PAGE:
With my racing heartbeat finally slowing, I got a good look at the room. It appeared to be some sort of office, with a very large and very old desk sitting near the back. I began shining my phone light (which also had its battery power restored) across the walls, looking at the various ornaments. Whichever looters had visited the main portion of the house had never gotten here. The wall was bespectacled with ancient portraits and old electric lamps.

For some reason, there was something on the desk that caught my attention. I walked over to it, turning my light over the old fragments of papers.

“What are you looking at?” Jack asked softly, approaching from behind me.

“This.” I said solemnly.

“So, people died here at some point,” Jack said as he finished reading the old piece of parchment.

“People were murdered here at some point,” Chloe corrected.

“And are still getting murdered,” Sarah chimed in, still leaning against the floor on the ground by the entryway.

“Let’s get out of here,” I said, stuffing the old article in my back pocket.

We carefully navigated across the room, where there was a door on the other side. There was no way we were going back into that damn hallway, so Jack opened this other door which, upon first glance, appeared to be some sort of waiting room with a receptionists’ desk against the wall right next to the door.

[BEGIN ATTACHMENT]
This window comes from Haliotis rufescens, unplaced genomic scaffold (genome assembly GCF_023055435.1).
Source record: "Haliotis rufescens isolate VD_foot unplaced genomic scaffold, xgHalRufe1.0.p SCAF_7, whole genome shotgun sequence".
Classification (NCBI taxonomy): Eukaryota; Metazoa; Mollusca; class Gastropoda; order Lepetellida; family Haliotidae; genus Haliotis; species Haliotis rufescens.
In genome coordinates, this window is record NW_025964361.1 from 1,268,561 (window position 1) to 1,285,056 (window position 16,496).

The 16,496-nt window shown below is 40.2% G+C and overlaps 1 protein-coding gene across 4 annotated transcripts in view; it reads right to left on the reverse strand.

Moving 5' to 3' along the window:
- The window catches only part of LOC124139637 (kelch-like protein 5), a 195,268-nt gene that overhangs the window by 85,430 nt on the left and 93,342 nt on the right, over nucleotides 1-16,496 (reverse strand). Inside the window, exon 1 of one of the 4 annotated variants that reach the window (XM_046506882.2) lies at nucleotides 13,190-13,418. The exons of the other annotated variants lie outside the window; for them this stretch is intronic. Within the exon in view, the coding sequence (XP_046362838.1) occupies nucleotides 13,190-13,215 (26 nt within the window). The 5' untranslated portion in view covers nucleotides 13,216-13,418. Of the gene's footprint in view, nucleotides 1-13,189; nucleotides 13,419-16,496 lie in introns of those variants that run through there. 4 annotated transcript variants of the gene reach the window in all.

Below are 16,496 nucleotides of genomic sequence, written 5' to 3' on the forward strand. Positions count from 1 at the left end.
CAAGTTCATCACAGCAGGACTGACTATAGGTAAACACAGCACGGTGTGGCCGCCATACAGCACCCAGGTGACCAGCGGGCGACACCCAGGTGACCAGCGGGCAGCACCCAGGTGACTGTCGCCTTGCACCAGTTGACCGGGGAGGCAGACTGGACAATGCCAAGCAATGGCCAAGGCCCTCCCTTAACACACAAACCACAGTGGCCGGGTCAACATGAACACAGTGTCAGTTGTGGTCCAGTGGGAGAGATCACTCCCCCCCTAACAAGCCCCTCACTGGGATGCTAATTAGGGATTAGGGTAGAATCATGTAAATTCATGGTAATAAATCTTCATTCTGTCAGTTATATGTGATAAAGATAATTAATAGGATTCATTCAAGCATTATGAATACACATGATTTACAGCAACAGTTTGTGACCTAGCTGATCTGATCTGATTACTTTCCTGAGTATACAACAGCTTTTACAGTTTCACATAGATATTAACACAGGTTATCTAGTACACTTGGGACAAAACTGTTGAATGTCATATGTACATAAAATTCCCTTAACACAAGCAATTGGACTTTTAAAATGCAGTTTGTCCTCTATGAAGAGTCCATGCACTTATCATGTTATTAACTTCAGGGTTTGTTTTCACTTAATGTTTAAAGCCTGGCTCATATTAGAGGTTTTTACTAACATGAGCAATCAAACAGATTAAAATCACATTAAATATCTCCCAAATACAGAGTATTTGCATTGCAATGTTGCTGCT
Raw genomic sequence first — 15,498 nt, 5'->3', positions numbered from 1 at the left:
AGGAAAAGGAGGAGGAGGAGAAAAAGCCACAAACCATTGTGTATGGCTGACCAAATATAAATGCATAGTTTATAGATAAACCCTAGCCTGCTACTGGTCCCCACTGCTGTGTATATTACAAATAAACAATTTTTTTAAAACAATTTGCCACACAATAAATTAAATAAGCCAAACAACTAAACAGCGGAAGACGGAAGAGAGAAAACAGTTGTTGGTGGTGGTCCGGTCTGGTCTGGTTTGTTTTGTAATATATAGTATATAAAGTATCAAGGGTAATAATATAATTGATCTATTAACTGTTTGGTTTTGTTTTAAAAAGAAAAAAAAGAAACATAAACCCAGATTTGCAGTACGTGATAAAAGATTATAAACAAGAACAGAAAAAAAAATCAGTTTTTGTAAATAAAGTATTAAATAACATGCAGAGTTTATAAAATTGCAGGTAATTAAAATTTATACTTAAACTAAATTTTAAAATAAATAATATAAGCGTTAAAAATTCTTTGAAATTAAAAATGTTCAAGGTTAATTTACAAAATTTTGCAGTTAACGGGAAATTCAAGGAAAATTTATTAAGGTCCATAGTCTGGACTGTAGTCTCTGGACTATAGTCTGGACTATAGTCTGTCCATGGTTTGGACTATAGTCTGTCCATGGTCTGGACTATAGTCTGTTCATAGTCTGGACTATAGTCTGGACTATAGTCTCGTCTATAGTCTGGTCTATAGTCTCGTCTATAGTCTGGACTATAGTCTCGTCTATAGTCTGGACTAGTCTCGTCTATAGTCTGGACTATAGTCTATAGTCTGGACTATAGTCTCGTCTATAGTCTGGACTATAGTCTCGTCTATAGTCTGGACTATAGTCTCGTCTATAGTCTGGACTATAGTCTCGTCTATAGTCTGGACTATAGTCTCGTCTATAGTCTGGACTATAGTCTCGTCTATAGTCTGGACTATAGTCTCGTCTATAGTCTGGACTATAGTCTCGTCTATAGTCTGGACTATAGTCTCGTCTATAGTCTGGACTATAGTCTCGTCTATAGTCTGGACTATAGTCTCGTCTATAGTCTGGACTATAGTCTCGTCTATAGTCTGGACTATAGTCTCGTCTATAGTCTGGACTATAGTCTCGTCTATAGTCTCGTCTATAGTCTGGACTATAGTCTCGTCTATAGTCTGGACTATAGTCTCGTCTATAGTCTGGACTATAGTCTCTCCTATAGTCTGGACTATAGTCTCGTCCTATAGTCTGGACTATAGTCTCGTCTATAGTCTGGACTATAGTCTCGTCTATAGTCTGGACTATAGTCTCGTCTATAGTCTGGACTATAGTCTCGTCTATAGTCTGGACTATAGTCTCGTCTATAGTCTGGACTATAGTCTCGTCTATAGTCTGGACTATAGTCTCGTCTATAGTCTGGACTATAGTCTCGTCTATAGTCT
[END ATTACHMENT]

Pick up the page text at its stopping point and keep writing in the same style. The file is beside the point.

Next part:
“Whoever the original owner was here, he was apparently important enough to have a fucking waiting room in his house,” Jack growled.

“That means there must be an exit somewhere nearby!” Chloe exclaimed. We shone our lights through the room, with layers of ancient dust flying into the air, causing Sarah to cough.

We reached the end of the room. There were two doors.

“What do we do?” Sarah asked.

“Our goal has to be to get out of here as quickly as possible,” Jack said thoughtfully. “I think we have to split up.”

“You gotta be kidding me,” Sarah said. “That’s how people die in horror movies. We have to stick together.”

“This isn’t a movie, Sarah. This isn’t a game,” Jack replied firmly. “We have to get out of here, and we have to do it fast. The quickest way we can be sure that we do that is by splitting up.”

“I agree,” I sighed. “Jack and I will go through the right door here, and Chloe and Sarah, you guys can go through the other door. When we find something we call each other.”

“What if our phones go out again?” Chloe asked.

“Hopefully they don’t,” Jack replied, running his hands through his short brown hair.

“Okay,” I added, sensing that nobody would actually want to do this. “Let’s go now.”

Jack and I walked through our assigned door into yet another dark hallway.

“Stay close,” Jack mumbled.